It was powerful to hear Prince Harry speaking out about how the death of his mother has affected his mental health in adult life. He spoke bravely about being ‘very close to a complete breakdown on numerous occasions’ and only recently seeking professional help through therapy. Our trained practitioners support many people dealing with bereavement and Prince Harry’s testament shows how important access to counselling can be.
Children can be particularly vulnerable following the loss of someone close to them and between four and seven per cent of children experience a parental death before the age of 16. This can cause real issues for young people such as problems with friendships, as friends just don’t know what to say, to more damaging effects such as declining academic performance, regressive behaviours and sometimes even substance misuse.
Harry’s admission of how he ‘shut down his emotions’ is a common experience for many bereaved children. Reluctant to share their worries with family or friends, some don’t want to upset family members who are grieving themselves, or see not showing their grief as a way of protecting their surviving parent.
Counselling in schools can provide vital help to children as they go through the painful process of bereavement. BACP has long been campaigning for universal access to a school-based counsellor for all secondary schools across the UK.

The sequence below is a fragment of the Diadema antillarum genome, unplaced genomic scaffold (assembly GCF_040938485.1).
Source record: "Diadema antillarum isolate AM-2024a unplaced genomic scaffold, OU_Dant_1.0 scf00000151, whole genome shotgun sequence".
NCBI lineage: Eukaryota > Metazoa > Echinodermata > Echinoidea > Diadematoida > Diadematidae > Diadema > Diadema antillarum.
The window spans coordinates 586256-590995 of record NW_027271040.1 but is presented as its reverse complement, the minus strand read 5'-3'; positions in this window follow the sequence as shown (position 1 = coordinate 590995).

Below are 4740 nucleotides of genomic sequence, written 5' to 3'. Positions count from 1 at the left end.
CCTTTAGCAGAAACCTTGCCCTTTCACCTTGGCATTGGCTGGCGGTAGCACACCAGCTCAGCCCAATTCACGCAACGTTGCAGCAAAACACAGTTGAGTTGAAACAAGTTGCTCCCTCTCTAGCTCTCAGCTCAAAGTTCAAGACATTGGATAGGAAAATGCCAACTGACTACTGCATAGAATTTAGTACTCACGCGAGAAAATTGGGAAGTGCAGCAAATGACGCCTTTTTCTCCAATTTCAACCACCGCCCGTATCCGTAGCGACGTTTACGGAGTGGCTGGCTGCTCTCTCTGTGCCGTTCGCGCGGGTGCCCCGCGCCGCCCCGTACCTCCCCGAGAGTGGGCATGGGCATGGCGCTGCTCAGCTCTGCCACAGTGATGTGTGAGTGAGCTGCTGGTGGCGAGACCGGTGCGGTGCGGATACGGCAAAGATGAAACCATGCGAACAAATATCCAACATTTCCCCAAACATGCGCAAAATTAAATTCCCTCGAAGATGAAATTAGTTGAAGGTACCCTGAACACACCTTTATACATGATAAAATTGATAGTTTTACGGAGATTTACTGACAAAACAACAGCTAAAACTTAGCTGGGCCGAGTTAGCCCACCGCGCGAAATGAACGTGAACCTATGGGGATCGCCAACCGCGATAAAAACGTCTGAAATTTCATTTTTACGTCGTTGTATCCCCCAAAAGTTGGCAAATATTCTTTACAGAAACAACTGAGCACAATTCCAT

Currently, only Wales and Northern Ireland have nation-wide provision of these services, while young people in England and Scotland are subject to a postcode lottery of access to support.
Dr Andrew Reeves, Chair of the British Association for Counselling and Psychotherapy (BACP), said: “As children spend a significant amount of time in school, schools have the potential to be a safe haven - offering an effective access point to mental health support for bereavement, as well as mental health problems such as depression.
“In Wales, bereavement was in the top six reasons for children and young people referred on to counselling services; with six per cent of males and five per cent of females; 1,079 children in total (Welsh Government, 2016) having bereavement as their primary presenting issue.
“There are clear benefits of school-based counselling as an early intervention in reducing psychological distress and we will continue to campaign to ensure all our children and young people across the UK have equal access to much needed and proven emotional help and support.
“Prince Harry’s experience has shown that counselling changes lives and access to the right therapeutic support, at the right time, can have a positive and lasting effect.”